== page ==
Revisiting the Past: A Look Back at the x200 Series

Apple has created a lot of successful products in its time, but they haven’t always hit home runs. Today we’re looking back at machines that many of you will remember, some of you won’t, and those that do would probably rather forget: the x200 series.

A Bizarre Architecture

6200For those of you who don’t know, the x200 series was comprised of a (large) number of Power Macintosh and Performa models made in 1995 and 1996. They suffered from what has been called the most bizarre architecture of any Mac ever made. I’m not going to bother talking about all of the architectural problems that these machines suffered from; I really want to talk about the experience of using them.

5200If you are unfamiliar with these machines and want to know why they were so bad, I would suggest reading this article; it is a fascinating read and explains the issues quite well.

They Made How Many?!?

One of the issues with the series is that there were just too darn many of them! They were all virtually identical to each other, with the only notable difference being the clock speed that the processor ran at: 75 MHz, 100 MHz, and 120 MHz. I compiled a list of the specific models, just in case you’re curious which ones to look out for:

Now I don’t blame you if you didn’t read through the entire list, as it is quite long.

Here is an easier way to spot these Road Apples: If it starts with a 5 or a 6, take a close-up look at it. If the second number is a 2 or a 3, you’d better just let it be. There are two exceptions to this rule (we just had to make it more complicated), and they are the Power Macintosh 6360/160 and the Macintosh Performa 6360, both of which have a completely different architecture and were actually really good little boxes.

A New Era

When these machines came out back in 1995, I was 10. Even though I was young, I had a fair bit of experience using Macs (I was the kid that all of the teachers came to when they needed help with their Macs). I was really excited when these machines came out. I read all about them in brochures, and reviewers loved them for their easy access design. I was most excited about their CD-ROM drives and their video editing capabilities (back then the buzzword was multimedia), I couldn’t wait for us to start getting them in my school.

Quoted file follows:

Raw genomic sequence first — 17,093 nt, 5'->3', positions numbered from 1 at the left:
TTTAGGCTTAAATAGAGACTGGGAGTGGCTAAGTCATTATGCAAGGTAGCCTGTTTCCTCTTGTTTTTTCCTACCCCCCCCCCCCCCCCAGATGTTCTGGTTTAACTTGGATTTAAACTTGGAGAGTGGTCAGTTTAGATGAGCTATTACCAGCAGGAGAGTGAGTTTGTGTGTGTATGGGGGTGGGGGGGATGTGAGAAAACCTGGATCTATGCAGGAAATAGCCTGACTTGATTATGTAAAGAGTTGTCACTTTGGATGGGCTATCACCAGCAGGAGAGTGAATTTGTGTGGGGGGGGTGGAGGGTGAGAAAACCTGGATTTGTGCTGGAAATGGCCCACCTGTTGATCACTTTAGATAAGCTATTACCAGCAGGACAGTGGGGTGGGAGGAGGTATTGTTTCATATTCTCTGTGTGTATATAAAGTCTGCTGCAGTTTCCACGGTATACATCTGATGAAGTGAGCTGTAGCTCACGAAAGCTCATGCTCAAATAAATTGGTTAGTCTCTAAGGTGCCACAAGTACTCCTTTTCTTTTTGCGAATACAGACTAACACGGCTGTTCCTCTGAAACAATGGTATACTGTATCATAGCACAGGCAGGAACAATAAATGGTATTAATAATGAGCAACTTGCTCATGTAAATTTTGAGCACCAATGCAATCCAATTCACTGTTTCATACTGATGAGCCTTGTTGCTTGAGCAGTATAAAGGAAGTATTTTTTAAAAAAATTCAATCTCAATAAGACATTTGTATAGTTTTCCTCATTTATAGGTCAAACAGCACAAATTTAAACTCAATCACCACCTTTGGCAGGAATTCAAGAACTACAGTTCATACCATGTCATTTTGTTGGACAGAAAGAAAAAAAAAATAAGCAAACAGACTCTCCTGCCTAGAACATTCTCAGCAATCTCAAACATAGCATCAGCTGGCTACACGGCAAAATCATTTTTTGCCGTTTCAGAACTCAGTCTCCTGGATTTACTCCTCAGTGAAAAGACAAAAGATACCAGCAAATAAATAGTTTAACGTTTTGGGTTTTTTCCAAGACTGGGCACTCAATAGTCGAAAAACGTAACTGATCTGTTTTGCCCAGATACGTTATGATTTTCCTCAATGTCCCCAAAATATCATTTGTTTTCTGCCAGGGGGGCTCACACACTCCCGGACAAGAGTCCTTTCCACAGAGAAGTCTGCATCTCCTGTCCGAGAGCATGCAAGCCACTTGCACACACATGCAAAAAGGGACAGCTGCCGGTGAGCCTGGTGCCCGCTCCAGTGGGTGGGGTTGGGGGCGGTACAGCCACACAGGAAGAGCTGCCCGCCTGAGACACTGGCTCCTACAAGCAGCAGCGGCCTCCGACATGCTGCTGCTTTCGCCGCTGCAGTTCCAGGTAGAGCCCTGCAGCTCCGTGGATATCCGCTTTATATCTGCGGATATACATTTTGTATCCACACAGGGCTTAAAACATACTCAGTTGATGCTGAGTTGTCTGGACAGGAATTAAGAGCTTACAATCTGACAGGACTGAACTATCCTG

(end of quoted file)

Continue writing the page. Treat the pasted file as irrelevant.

What’s the Deal?

When they first starting arriving in the computer lab at school, everyone was really excited – at first. After all, these machines had the awesome new PowerPC chips in them, so we could finally start using multimedia educational CD-ROMs, and we were getting connected to this new thing called The Internet.

What none of us realized at the time is that these machines were horribly crippled by an incredibly bizarre architecture that hobbled their performance when handling multimedia, connecting to the Internet, or even when file sharing with other computers on the school’s new ethernet network. People would complain about system hangs, crashes, dropped characters when typing while on the Internet (this was generally caused by MIDI files on websites playing while you attempted to type), and poor performance in general.

There were some folks who never really had an issue with them, but most of them used them for light duty tasks such as word processing or playing games like Math Blasters or The Oregon Trail.

One of the machines got a TV/Video system that was meant to do video editing for class projects. Needless to say, it never got used for that purpose. It was turned into a TV set with a VCR attached for movie days – at least it did that well.

It didn’t take long for those machines to be replaced by the infinitely better 5400 and 5500 series Macs, which didn’t suffer from the bizarre architecture that the x200 series had.

Final Thoughts

As bad as the x200 machines were, I do have some nice memories of them. They did introduce us to the Internet, which was a brand new phenomenon at the time. They also gave us our first glimpse into what the future held for multimedia, and they did a decent job of playing back video from a VCR. Probably my favorite thing about them was the startup chime – I always thought that was really cool.

The only other thing I can think of that is a huge positive for the x200 series is that they had an upgrade path. It was very easy to swap in the logic board from a 5400, 5500, or 6360, which made them infinitely better, unlike today’s Mac mini and base model iMac, which have no upgrade path at all.

Keywords: #x200 #x200series

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